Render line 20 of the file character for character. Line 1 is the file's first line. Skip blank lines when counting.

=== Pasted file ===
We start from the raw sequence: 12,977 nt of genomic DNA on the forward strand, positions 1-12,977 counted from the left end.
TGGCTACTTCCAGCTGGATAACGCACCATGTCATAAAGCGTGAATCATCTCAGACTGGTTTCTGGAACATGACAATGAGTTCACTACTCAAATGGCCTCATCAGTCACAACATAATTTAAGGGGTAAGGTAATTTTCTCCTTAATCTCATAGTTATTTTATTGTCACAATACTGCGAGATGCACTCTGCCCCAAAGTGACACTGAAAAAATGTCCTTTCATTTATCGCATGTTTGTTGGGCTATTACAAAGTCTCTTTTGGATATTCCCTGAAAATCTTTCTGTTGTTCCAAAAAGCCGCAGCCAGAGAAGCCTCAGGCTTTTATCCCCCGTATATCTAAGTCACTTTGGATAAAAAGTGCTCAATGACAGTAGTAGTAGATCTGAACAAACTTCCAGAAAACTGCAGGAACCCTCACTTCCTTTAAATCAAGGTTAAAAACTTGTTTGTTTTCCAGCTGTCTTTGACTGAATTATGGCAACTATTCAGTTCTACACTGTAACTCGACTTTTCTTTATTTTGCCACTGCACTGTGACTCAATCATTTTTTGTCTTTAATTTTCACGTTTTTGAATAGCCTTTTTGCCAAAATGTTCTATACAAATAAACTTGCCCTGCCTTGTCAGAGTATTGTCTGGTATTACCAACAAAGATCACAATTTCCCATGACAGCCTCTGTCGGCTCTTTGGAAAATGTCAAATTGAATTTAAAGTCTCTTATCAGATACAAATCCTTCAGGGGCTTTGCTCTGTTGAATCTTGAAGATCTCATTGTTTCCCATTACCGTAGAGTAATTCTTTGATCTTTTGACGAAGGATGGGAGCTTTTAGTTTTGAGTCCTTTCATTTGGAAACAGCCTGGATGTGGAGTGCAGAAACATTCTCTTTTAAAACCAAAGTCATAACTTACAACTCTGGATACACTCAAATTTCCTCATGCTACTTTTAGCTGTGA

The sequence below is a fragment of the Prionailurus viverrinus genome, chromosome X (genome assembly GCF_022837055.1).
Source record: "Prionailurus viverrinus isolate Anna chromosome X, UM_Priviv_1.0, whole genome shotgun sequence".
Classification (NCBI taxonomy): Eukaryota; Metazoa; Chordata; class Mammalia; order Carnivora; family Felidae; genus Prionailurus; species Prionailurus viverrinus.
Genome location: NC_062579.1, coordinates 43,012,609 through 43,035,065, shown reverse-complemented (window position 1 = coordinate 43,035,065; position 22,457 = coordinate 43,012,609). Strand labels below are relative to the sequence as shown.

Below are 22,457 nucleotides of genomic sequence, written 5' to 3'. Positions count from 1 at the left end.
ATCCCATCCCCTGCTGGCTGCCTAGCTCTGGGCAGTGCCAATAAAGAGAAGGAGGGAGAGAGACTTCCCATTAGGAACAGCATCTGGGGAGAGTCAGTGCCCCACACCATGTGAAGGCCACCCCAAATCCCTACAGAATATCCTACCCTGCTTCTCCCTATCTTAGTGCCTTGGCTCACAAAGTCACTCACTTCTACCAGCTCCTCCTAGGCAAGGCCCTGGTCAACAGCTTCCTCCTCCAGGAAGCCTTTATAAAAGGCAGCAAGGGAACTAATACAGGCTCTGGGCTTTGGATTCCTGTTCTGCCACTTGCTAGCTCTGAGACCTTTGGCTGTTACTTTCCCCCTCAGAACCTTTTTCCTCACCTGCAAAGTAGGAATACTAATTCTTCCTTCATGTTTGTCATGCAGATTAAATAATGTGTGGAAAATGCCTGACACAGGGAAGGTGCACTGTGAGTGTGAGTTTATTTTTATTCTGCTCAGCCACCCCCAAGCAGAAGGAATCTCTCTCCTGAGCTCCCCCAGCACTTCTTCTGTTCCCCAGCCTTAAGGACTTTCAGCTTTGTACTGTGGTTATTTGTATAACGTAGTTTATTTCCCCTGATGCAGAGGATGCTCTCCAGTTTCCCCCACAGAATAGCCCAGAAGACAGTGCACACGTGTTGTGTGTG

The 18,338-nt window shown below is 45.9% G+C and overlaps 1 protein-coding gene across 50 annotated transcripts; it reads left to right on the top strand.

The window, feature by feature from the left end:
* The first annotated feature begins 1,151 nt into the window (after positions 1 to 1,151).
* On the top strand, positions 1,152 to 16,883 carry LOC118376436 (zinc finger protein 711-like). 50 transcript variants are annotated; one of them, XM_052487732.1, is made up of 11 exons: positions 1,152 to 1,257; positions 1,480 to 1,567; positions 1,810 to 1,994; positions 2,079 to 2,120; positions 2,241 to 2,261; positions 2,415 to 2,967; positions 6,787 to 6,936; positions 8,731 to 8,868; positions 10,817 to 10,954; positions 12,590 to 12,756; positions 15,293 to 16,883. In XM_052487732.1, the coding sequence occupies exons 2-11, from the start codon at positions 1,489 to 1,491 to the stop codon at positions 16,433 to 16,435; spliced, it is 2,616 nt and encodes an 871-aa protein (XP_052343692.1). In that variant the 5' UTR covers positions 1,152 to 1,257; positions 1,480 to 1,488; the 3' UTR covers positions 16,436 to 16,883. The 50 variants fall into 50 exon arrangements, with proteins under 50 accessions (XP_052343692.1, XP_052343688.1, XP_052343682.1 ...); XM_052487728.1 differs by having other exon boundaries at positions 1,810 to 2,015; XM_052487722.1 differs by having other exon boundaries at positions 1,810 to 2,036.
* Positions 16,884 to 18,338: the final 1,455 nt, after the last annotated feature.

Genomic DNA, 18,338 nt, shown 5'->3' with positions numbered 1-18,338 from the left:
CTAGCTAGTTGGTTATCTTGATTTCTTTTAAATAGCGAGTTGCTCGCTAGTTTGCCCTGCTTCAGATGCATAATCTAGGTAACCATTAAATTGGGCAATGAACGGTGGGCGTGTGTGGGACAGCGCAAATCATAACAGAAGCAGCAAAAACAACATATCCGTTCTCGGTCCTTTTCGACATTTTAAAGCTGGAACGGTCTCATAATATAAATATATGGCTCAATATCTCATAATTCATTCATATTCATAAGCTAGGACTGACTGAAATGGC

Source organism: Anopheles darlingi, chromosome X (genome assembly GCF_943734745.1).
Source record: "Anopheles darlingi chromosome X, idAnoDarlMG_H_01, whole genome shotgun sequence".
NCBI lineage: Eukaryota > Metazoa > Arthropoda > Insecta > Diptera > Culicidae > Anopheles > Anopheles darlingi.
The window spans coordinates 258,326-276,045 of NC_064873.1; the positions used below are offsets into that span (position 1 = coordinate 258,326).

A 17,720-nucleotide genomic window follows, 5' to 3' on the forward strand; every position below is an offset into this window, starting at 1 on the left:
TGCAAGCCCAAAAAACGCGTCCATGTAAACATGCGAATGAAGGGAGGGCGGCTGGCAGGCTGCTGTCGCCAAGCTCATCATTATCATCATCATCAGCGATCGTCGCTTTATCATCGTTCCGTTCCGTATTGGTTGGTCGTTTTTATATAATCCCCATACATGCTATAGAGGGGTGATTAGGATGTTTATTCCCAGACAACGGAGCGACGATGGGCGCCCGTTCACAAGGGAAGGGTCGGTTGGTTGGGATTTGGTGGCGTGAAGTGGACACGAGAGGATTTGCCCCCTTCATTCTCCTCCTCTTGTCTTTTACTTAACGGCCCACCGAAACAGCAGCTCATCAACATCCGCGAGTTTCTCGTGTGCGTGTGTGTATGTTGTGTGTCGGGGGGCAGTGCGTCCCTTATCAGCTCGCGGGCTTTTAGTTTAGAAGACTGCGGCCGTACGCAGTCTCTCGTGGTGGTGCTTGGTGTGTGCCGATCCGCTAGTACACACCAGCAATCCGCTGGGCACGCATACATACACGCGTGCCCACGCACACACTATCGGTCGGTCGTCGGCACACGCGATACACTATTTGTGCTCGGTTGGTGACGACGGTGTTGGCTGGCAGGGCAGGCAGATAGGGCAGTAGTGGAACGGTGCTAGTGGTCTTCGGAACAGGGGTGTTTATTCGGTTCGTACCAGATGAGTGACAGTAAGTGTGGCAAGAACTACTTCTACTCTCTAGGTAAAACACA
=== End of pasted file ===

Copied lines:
A 17,720-nucleotide genomic window follows, 5' to 3' on the forward strand; every position below is an offset into this window, starting at 1 on the left: